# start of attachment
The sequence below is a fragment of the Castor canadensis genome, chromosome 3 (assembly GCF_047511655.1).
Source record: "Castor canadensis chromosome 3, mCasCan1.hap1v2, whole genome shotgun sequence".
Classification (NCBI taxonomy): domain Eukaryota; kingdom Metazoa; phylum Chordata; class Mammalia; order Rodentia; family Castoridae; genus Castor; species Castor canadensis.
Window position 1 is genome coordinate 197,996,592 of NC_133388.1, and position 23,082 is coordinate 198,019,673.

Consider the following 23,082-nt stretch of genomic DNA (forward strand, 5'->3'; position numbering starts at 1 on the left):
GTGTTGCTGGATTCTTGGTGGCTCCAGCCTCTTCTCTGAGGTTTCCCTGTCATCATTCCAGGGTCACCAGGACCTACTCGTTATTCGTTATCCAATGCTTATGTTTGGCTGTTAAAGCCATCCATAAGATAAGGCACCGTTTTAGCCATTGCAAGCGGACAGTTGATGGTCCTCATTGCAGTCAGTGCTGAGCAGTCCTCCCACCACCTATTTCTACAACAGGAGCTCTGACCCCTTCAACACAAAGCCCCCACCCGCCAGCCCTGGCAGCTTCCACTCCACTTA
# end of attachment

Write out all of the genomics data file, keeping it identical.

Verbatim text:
The sequence below is a fragment of the Castor canadensis genome, chromosome 3 (assembly GCF_047511655.1).
Source record: "Castor canadensis chromosome 3, mCasCan1.hap1v2, whole genome shotgun sequence".
Classification (NCBI taxonomy): domain Eukaryota; kingdom Metazoa; phylum Chordata; class Mammalia; order Rodentia; family Castoridae; genus Castor; species Castor canadensis.
Window position 1 is genome coordinate 197,996,592 of NC_133388.1, and position 23,082 is coordinate 198,019,673.

Consider the following 23,082-nt stretch of genomic DNA (forward strand, 5'->3'; position numbering starts at 1 on the left):
GTGTTGCTGGATTCTTGGTGGCTCCAGCCTCTTCTCTGAGGTTTCCCTGTCATCATTCCAGGGTCACCAGGACCTACTCGTTATTCGTTATCCAATGCTTATGTTTGGCTGTTAAAGCCATCCATAAGATAAGGCACCGTTTTAGCCATTGCAAGCGGACAGTTGATGGTCCTCATTGCAGTCAGTGCTGAGCAGTCCTCCCACCACCTATTTCTACAACAGGAGCTCTGACCCCTTCAACACAAAGCCCCCACCCGCCAGCCCTGGCAGCTTCCACTCCACTTA